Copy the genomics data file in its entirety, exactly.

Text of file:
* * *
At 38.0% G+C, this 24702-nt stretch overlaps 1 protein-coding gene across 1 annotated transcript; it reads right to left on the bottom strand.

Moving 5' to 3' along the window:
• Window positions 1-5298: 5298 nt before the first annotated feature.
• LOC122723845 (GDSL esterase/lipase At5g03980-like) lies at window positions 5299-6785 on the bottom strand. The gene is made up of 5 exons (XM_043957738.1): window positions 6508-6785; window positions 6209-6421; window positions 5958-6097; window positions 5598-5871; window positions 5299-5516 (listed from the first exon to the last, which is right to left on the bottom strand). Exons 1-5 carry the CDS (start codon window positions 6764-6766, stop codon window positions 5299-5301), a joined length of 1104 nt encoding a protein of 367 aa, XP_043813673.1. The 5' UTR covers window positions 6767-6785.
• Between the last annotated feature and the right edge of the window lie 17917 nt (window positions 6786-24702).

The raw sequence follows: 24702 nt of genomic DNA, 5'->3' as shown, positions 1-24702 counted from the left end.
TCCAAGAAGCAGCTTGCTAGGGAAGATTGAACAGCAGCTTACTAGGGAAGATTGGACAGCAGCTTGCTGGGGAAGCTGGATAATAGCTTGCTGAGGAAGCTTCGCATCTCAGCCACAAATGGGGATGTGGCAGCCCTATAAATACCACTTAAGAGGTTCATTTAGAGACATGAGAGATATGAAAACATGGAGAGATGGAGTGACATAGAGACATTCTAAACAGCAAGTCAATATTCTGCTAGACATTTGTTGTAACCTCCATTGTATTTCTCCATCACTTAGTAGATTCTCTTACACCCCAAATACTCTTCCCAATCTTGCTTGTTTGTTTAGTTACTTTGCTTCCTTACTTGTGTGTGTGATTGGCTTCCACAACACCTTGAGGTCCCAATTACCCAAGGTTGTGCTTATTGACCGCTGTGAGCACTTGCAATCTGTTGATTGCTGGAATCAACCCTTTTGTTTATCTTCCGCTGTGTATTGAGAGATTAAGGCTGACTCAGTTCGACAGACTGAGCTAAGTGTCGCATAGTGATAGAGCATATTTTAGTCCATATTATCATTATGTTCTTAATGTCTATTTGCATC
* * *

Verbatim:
At 38.0% G+C, this 24702-nt stretch overlaps 1 protein-coding gene across 1 annotated transcript; it reads right to left on the bottom strand.

Moving 5' to 3' along the window:
• Window positions 1-5298: 5298 nt before the first annotated feature.
• LOC122723845 (GDSL esterase/lipase At5g03980-like) lies at window positions 5299-6785 on the bottom strand. The gene is made up of 5 exons (XM_043957738.1): window positions 6508-6785; window positions 6209-6421; window positions 5958-6097; window positions 5598-5871; window positions 5299-5516 (listed from the first exon to the last, which is right to left on the bottom strand). Exons 1-5 carry the CDS (start codon window positions 6764-6766, stop codon window positions 5299-5301), a joined length of 1104 nt encoding a protein of 367 aa, XP_043813673.1. The 5' UTR covers window positions 6767-6785.
• Between the last annotated feature and the right edge of the window lie 17917 nt (window positions 6786-24702).

The raw sequence follows: 24702 nt of genomic DNA, 5'->3' as shown, positions 1-24702 counted from the left end.
TCCAAGAAGCAGCTTGCTAGGGAAGATTGAACAGCAGCTTACTAGGGAAGATTGGACAGCAGCTTGCTGGGGAAGCTGGATAATAGCTTGCTGAGGAAGCTTCGCATCTCAGCCACAAATGGGGATGTGGCAGCCCTATAAATACCACTTAAGAGGTTCATTTAGAGACATGAGAGATATGAAAACATGGAGAGATGGAGTGACATAGAGACATTCTAAACAGCAAGTCAATATTCTGCTAGACATTTGTTGTAACCTCCATTGTATTTCTCCATCACTTAGTAGATTCTCTTACACCCCAAATACTCTTCCCAATCTTGCTTGTTTGTTTAGTTACTTTGCTTCCTTACTTGTGTGTGTGATTGGCTTCCACAACACCTTGAGGTCCCAATTACCCAAGGTTGTGCTTATTGACCGCTGTGAGCACTTGCAATCTGTTGATTGCTGGAATCAACCCTTTTGTTTATCTTCCGCTGTGTATTGAGAGATTAAGGCTGACTCAGTTCGACAGACTGAGCTAAGTGTCGCATAGTGATAGAGCATATTTTAGTCCATATTATCATTATGTTCTTAATGTCTATTTGCATC